Theater Review of 'Next to Normal' and 'Hair' on Broadway
Thursday, April 16, 2009
NEW YORK -- Will Broadway have the smarts and taste to anoint "Next to Normal" the best new musical of the year? Unveiled last year at off-Broadway's Second Stage, and polished in December to a smashing finish at Washington's Arena Stage, the show opened last night at the Booth Theatre as a prime example of the power of rock to tell heart-rending stories -- and of the value of reworking a musical until you get it right.
Other musicals of distinction, such as the British-built "Billy Elliot," have arrived on Broadway this year. And one more big, singing vehicle, a stage version of the movie "9 to 5," is slated to open before the Tony Award deadline of April 30. Yet it's not premature to suggest that for originality, ingenuity and sock-it-to-'em emotionality -- not to mention the future of sophisticated American musicals -- "Next to Normal" would be the box to check off on voters' ballots.
In concert with director Michael Greif, composer Tom Kitt and lyricist Brian Yorkey have pulled off an astonishing feat, turning a musical that early on suffered from debilitating identity problems into one that now sings in its own consistently ravishing voice. This transformation was evident at Arena, where Kitt and Yorkey did away with some jarringly snarky songs that undermined the sensitive narrative -- that of the struggle with mental illness of a suburban mom, and of the complicated issues that arise for those who love and treat her.
The Arena cast -- several of whom have been in the show since its inception -- makes the transfer to the Booth intact. (The Arena incarnation, which Monday night received three Helen Hayes Awards, establishes an exciting new formula for shows in need of temporary, revivifying shelter.) If anything, the six actors have discovered since Washington even more impassioned texture to the story.
That deepening is embodied most profoundly by Alice Ripley in the pivotal role of the ailing Diana, whose disorder tries the patience of her family and whose obstinacy challenges the arrogant assumptions of the experts. Ripley's performance -- by turns raw and nuanced and caustic and lyrical -- is beautiful in its complexity, as authentic a portrait of a personality divided against itself as you'll encounter in a musical.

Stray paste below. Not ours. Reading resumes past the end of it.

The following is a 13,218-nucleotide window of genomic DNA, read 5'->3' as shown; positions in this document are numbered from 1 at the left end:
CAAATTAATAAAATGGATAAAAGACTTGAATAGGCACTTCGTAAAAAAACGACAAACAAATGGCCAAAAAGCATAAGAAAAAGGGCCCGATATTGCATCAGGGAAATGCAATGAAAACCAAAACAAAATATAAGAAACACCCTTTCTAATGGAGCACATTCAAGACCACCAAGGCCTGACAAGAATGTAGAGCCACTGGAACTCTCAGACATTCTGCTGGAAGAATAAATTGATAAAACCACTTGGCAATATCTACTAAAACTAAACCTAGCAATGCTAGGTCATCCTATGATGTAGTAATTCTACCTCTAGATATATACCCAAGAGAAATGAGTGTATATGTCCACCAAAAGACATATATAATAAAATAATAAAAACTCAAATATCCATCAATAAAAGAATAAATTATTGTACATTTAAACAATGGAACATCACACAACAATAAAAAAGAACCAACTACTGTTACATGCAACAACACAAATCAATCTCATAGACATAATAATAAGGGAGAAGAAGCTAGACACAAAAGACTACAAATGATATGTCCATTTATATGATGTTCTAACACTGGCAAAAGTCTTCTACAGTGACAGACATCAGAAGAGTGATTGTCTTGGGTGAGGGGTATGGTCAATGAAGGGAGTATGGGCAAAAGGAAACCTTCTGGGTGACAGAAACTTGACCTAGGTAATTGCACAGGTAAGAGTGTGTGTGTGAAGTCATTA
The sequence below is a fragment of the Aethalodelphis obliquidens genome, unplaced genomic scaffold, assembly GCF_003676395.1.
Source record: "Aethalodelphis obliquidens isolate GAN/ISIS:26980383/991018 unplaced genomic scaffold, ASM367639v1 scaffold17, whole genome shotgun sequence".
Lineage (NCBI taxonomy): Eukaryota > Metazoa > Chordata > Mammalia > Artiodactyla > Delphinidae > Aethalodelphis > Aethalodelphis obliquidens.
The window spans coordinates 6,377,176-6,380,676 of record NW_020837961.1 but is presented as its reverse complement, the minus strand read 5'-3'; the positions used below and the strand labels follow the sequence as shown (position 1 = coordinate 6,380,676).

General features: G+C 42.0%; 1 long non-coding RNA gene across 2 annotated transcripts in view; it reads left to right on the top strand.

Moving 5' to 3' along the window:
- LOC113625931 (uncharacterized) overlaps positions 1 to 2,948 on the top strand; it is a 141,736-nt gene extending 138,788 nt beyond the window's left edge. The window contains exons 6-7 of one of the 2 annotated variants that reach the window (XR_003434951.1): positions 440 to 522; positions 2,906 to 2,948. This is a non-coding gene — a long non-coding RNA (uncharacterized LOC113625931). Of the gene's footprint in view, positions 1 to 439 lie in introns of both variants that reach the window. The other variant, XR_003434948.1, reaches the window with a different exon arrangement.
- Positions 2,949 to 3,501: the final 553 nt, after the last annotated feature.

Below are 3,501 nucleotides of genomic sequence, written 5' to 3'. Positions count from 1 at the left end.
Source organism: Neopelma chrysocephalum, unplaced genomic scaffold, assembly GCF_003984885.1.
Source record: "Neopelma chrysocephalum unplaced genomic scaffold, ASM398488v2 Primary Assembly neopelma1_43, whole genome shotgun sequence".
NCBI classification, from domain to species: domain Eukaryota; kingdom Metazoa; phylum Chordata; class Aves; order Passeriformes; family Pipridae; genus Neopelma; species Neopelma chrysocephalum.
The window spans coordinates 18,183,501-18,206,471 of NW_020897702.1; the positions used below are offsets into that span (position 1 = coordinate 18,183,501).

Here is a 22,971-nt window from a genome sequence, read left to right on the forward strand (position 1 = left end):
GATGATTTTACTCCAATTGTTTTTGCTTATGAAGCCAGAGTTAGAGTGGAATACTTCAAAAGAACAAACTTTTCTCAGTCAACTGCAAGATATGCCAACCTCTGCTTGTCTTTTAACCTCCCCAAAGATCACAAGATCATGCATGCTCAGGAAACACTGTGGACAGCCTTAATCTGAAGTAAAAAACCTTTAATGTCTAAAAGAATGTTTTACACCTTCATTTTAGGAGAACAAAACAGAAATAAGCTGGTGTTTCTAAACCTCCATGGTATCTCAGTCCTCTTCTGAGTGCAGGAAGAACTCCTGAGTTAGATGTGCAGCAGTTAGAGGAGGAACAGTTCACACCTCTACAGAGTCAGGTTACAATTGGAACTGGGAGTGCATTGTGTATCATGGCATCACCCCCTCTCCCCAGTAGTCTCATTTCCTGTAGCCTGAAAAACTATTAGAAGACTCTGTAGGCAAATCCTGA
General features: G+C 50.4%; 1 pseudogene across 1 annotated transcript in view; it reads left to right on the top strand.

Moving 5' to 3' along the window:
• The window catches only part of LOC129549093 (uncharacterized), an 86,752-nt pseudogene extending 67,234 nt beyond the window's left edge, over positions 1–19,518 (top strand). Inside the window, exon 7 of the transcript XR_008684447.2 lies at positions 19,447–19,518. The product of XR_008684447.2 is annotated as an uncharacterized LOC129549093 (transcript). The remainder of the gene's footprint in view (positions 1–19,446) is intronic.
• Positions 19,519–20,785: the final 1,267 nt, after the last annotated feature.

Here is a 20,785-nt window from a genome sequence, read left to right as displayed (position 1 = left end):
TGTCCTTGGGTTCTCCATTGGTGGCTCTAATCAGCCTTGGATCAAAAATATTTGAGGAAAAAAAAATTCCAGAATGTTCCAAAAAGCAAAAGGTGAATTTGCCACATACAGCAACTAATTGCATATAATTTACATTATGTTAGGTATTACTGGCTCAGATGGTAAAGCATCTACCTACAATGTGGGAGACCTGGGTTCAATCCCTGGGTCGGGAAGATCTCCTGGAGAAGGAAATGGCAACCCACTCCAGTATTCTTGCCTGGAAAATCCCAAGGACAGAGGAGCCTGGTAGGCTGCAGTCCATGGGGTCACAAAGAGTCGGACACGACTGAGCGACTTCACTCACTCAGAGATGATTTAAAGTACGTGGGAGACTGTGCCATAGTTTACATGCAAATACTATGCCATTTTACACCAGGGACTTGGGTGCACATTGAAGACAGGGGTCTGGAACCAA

And she is in swell company. Jennifer Damiano, playing Diana's angry, hyper-intelligent daughter, Natalie, locates a new depth of adolescent disdain and need, to correspond perfectly to Ripley's evocation of rebelliousness. As Natalie's steadfast boyfriend, Henry, soulful Adam Chanler-Berat even manages to win over the fathers of teenage daughters in the audience.
J. Robert Spencer's heartfelt contributions as Diana's husband, Dan, create a thoroughly sympathetic account of a man bobbing helplessly in the whirlpool of his spouse's troubles. Portraying Diana's shrinks and psychopharmacologists, Louis Hobson ably wears the stoic game face of a helping professional. And so crucially, the extraordinary Aaron Tveit is once again playing the musical's metaphysical fly in the ointment, the golden child who stirs up nothing so much as anguish.
It bears noting here that another musical has made a potent transfer to Broadway of late: the revival of "Hair," which crackled effervescently in Central Park last summer. Director Diane Paulus has skillfully re-imagined her production for the confines of the Al Hirschfeld Theatre, where the revolutionary spirit of the '60s continues to find buoyant expression.
The participation of two new cast members -- Gavin Creel, as ambivalent hippie Claude, and Caissie Levy, in the role of ardent activist Sheila -- has helped to reassert the savvy subversiveness of the great score by Jerome Ragni, James Rado and Galt MacDermot.
Even so, that sense of revolutionary mission is just as detectable among the superb crew of actors who strike a blow for the American musical's future each night in "Next to Normal." They bring the cascading emotion of Kitt and Yorkey's rock-infused numbers to wrenching fruition. By the time the show's last song rings out, you might find yourself rhapsodically wrung out.
Next to Normal, music by Tom Kitt, book and lyrics by Brian Yorkey. Directed by Michael Greif. Set, Mark Wendland; costumes, Jeff Mahshie; lighting, Kevin Adams; sound, Brian Ronan; musical staging, Serge Trujillo. About 2 hours 20 minutes. At Booth Theatre, 222 W. 45th St.
Hair, book and lyrics by Gerome Ragni and James Rado, music by Galt MacDermot. Directed by Diane Paulus. Set, Scott Pask; costumes, Michael McDonald; lighting, Kevin Adams; sound, Acme Sound Partners; choreography, Karole Armitage. About 2 1/2 hours. At Al Hirschfeld Theatre, 302 W. 45th St.
For both shows, visit http:/